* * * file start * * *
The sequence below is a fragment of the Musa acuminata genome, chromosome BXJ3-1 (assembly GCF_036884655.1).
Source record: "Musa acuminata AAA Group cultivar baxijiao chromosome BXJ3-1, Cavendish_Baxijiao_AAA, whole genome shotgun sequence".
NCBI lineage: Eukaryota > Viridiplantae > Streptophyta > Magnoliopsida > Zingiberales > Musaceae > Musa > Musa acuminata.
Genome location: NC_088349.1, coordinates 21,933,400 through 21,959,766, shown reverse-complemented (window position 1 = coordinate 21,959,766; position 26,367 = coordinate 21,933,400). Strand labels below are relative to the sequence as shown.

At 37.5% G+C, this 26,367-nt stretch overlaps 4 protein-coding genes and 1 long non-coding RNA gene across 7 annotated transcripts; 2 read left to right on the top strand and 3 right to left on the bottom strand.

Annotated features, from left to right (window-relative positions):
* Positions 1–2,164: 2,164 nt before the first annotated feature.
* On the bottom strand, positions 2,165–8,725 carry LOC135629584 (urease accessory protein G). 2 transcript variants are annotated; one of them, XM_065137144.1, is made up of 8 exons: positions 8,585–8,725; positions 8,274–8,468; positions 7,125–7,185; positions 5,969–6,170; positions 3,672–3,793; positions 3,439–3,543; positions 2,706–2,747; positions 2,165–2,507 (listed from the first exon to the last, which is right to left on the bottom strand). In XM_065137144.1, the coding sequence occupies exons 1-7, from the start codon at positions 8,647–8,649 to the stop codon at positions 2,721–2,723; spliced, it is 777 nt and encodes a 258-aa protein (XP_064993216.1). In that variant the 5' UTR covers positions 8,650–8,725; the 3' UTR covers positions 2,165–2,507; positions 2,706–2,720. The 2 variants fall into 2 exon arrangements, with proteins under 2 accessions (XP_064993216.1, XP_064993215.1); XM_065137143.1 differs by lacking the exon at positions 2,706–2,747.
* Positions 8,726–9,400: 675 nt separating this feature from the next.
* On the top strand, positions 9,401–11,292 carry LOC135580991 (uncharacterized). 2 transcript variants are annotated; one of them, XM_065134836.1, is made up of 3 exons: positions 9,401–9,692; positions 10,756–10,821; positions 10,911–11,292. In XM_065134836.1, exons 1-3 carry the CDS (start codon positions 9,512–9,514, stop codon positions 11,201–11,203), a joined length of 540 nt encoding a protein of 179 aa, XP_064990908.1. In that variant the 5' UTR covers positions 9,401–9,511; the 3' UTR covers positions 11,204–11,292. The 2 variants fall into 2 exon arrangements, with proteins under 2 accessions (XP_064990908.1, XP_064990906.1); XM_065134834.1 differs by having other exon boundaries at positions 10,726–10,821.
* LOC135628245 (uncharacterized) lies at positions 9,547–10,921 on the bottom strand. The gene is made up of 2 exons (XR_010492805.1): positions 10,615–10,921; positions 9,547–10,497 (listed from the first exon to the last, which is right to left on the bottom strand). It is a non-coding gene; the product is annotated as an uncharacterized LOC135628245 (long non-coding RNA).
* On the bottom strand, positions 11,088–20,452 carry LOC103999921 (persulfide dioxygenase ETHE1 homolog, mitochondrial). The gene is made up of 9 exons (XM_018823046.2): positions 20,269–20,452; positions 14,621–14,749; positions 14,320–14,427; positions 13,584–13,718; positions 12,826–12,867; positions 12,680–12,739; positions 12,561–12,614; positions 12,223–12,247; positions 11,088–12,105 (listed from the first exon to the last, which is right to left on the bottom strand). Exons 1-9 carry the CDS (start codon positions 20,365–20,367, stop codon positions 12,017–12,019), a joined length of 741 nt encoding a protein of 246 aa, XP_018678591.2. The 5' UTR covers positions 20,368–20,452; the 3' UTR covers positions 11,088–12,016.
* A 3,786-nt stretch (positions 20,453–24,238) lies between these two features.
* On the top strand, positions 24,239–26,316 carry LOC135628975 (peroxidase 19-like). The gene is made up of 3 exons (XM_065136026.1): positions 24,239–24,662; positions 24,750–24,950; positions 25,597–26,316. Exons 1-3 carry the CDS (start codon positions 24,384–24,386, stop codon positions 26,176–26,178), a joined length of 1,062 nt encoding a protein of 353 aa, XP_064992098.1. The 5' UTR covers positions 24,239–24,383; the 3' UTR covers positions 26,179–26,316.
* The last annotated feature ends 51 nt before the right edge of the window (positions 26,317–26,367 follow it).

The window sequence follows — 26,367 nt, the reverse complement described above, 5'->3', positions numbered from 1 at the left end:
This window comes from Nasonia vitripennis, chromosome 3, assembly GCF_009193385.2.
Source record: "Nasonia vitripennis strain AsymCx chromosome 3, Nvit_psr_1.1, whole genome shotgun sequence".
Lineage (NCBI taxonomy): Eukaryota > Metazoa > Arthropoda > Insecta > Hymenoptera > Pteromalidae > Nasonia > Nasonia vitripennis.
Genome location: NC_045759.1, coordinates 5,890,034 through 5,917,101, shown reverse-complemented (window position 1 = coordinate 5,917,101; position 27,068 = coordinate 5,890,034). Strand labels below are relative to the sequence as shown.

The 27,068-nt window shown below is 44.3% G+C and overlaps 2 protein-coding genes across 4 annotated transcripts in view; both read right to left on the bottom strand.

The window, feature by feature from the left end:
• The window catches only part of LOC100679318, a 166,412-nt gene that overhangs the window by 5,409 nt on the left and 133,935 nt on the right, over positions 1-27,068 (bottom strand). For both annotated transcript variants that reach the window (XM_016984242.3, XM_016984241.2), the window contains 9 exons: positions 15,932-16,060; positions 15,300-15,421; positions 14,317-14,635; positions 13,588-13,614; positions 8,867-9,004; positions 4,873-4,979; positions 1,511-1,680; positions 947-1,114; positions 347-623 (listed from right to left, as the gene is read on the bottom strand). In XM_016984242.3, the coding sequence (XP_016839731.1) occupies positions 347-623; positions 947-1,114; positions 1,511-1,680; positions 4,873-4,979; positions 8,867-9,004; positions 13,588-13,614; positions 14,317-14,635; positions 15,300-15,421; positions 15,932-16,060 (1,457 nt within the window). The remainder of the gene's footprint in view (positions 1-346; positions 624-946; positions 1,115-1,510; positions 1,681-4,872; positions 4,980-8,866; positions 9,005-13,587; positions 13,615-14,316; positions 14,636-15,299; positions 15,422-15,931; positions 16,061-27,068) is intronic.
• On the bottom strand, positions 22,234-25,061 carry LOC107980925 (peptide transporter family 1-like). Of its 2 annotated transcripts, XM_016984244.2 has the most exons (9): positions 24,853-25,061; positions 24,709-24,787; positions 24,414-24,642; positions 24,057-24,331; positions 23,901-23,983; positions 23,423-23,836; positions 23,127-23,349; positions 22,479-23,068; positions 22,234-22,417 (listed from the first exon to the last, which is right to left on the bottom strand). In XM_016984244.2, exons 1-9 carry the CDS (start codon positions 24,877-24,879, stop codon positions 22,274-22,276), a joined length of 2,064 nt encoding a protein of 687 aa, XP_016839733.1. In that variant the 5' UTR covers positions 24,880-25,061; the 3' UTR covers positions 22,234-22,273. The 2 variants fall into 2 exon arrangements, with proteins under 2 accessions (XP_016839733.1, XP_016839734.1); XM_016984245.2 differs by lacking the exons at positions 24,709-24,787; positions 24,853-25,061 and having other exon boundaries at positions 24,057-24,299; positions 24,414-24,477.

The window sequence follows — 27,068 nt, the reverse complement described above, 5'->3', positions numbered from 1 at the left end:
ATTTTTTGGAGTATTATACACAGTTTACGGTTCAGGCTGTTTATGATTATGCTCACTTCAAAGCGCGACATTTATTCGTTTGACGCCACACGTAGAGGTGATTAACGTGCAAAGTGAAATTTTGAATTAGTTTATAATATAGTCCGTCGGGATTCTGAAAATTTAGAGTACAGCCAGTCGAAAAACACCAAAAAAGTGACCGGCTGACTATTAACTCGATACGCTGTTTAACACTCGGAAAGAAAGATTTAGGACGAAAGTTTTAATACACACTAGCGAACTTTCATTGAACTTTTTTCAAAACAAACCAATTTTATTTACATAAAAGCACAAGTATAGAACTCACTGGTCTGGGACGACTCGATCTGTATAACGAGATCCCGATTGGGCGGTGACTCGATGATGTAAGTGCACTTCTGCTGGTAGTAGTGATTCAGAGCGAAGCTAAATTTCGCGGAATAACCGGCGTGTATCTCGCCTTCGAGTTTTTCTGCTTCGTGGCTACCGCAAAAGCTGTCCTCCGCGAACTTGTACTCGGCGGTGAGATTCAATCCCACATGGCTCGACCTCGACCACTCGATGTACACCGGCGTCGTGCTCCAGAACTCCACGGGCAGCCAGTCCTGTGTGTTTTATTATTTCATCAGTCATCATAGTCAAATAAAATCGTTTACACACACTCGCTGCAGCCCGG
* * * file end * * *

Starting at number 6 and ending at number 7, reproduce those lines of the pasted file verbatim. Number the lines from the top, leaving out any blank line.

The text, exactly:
Annotated features, from left to right (window-relative positions):
* Positions 1–2,164: 2,164 nt before the first annotated feature.